– Énoncez les problèmes de façon claire, le lecteur doit avancer en terrain connu : par exemple, posez une question à la fin d’un paragraphe ; on sait ensuite que dans les prochains paragraphes, on se consacrera à répondre à cette question. Écrivez vos hypothèses, et comment vous allez les vérifier. Votre lecteur doit pouvoir vous suivre pas à pas. Il se perdra s’il a l’impression de ne pas savoir où vous allez. Et n’oubliez pas de mettre de nombreux exemples !

      Soignez la forme

      – Aérez votre texte en introduisant un nouveau paragraphe à chaque étape du raisonnement (évitez donc les looongs paragraphes qui durent deux pages et sont vraiment décourageants).
      – Synthétisez régulièrement votre propos, à la fin de chaque section et sous-section notamment.
      – Employez des mots qui réveillent l’attention du lecteur et qui vous amènent à faire un petit point d’étape : en résumé, en conclusion, en bref…
      – Attirez l’attention du lecteur sur les points importants du raisonnement (cela vous aidera vous-même à les identifier !) en employant parfois des tournures comme : de façon significative, plus important encore, néanmoins, particulièrement…

      Dans le Guide Pratique de Rédaction Scientifique, de Jean-Luc Lebrun , vous trouverez de nombreux trucs et de grands principes pour écrire un texte scientifique de qualité et agréable à lire.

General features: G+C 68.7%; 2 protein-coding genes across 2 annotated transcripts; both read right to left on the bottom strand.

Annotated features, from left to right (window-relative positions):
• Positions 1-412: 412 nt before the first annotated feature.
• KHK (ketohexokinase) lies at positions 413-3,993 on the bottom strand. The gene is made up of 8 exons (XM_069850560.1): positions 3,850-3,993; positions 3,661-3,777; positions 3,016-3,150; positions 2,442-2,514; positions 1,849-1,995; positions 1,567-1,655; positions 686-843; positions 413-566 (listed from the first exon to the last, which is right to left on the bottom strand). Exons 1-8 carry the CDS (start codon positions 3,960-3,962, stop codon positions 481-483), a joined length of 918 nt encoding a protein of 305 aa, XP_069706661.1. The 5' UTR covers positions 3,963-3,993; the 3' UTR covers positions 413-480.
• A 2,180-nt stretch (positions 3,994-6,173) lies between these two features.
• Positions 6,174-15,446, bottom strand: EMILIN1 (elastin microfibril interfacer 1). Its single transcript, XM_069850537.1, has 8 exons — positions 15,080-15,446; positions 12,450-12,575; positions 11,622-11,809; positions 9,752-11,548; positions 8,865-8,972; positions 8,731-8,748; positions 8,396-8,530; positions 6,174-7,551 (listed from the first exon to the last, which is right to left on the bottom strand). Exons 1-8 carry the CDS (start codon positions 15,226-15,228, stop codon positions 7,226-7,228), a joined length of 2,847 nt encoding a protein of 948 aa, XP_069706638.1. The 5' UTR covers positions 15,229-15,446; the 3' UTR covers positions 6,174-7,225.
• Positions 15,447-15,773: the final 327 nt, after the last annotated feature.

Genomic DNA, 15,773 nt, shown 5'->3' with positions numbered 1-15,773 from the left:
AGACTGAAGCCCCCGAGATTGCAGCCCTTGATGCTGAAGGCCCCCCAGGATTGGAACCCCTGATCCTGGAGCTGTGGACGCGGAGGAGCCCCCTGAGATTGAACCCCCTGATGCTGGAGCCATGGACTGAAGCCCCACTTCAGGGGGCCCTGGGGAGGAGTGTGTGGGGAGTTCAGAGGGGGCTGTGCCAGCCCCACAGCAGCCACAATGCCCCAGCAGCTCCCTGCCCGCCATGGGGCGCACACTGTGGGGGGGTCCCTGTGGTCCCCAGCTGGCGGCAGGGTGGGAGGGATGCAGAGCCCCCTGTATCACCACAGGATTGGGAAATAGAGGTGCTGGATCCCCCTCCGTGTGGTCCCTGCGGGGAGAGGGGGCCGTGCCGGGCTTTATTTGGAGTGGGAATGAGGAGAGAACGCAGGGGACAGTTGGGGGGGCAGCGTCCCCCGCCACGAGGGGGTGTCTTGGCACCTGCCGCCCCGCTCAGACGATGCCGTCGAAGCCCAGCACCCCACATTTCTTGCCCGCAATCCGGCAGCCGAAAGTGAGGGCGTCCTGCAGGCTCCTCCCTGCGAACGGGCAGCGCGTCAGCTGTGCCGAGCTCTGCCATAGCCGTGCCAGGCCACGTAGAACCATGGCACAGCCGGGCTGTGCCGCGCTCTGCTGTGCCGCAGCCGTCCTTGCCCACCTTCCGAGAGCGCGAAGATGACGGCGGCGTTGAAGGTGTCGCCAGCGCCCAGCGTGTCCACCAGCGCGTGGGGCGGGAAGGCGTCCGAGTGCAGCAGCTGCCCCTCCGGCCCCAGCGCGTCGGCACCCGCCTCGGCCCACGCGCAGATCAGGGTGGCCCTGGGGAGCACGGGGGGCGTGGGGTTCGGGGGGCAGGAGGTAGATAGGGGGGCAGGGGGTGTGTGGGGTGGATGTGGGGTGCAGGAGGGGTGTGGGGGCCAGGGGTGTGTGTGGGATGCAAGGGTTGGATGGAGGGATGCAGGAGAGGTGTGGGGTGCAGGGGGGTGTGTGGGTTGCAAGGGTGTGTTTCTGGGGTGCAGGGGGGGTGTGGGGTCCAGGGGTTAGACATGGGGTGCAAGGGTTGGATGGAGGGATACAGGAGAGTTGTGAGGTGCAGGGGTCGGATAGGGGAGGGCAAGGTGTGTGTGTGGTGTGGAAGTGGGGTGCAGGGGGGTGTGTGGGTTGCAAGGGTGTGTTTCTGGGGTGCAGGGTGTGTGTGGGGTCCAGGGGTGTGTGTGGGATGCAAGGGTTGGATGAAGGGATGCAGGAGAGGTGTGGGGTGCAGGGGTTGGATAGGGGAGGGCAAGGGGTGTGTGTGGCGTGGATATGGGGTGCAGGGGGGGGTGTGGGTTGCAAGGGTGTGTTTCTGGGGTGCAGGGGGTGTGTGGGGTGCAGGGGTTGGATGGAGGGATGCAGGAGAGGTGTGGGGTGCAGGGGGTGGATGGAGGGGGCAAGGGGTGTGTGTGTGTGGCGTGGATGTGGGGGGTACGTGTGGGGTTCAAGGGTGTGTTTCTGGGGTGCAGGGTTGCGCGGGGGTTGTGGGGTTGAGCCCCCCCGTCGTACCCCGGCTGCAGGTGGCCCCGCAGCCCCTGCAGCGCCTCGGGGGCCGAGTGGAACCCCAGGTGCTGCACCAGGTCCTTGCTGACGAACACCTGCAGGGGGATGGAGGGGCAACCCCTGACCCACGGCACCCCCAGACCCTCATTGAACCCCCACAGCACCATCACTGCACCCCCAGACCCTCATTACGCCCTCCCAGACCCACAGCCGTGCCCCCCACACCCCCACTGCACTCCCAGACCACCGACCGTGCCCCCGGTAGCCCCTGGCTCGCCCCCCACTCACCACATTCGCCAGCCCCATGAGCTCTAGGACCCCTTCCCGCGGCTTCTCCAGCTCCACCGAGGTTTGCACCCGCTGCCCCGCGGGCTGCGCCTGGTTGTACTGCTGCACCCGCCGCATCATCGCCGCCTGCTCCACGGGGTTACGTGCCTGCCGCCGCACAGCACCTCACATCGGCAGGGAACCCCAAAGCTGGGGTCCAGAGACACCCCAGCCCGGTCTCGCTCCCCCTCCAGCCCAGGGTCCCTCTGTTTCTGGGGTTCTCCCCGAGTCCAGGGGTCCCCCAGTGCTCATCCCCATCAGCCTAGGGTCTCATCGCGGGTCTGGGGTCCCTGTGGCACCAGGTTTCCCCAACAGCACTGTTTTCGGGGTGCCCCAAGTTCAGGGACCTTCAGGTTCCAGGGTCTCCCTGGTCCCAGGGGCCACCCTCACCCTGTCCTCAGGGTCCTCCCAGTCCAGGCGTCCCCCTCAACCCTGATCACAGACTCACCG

Soyez prévoyant, car écrire un article prend beaucoup de temps et d’énergie !

      Comment cela s’est-il passé pour vous ? Avez-vous déjà écrit des articles, était-ce facile ou difficile, gratifiant ou laborieux ? Vous pouvez témoigner en commentaire !

      http://reussirsathese.com/comment-ecrire-un-bon-article-pour-une-revue-scientifique

  • Beta testing of the #PVS-Studio C# analyzer on #linux and #macOS
    https://hownot2code.com/2020/03/23/beta-testing-of-the-pvs-studio-c-analyzer-on-linux-and-macos

    More and more users of the PVS-Studio C# analyzer get interested in the possibility to utilize it for checking C# code on Linux and macOS. Today the PVS-Studio team has some good news. Since the end of the last year, it’s been actively working on porting the C# analyzer to the #.NET_Core platform, as … Continue reading Beta testing of the PVS-Studio C# analyzer on Linux and macOS

    #Tips_and_tricks #C#
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    • How to study at home during coronavirus – by online students and tutors

      Here’s how to study effectively from home, according to those who have been doing it all along

      For Dafydd Evans, 21, who studies media production at De Montfort University, online teaching has got off to a good start. “I didn’t think the new systems would cope, but they have,” he says. “We have contact with academics as normal and I really don’t think there’s much I’m missing out on.”

      Others, however, say it’s been an uphill struggle. “The sites are crashing and lecturers are struggling to turn face-to-face interactions into online discussions,” says Isabel Thomas (not her real name), who studies international development at the University of Sussex. “We don’t all log on at the same time as some don’t have stable enough internet connection for live chats. Everything is slower.”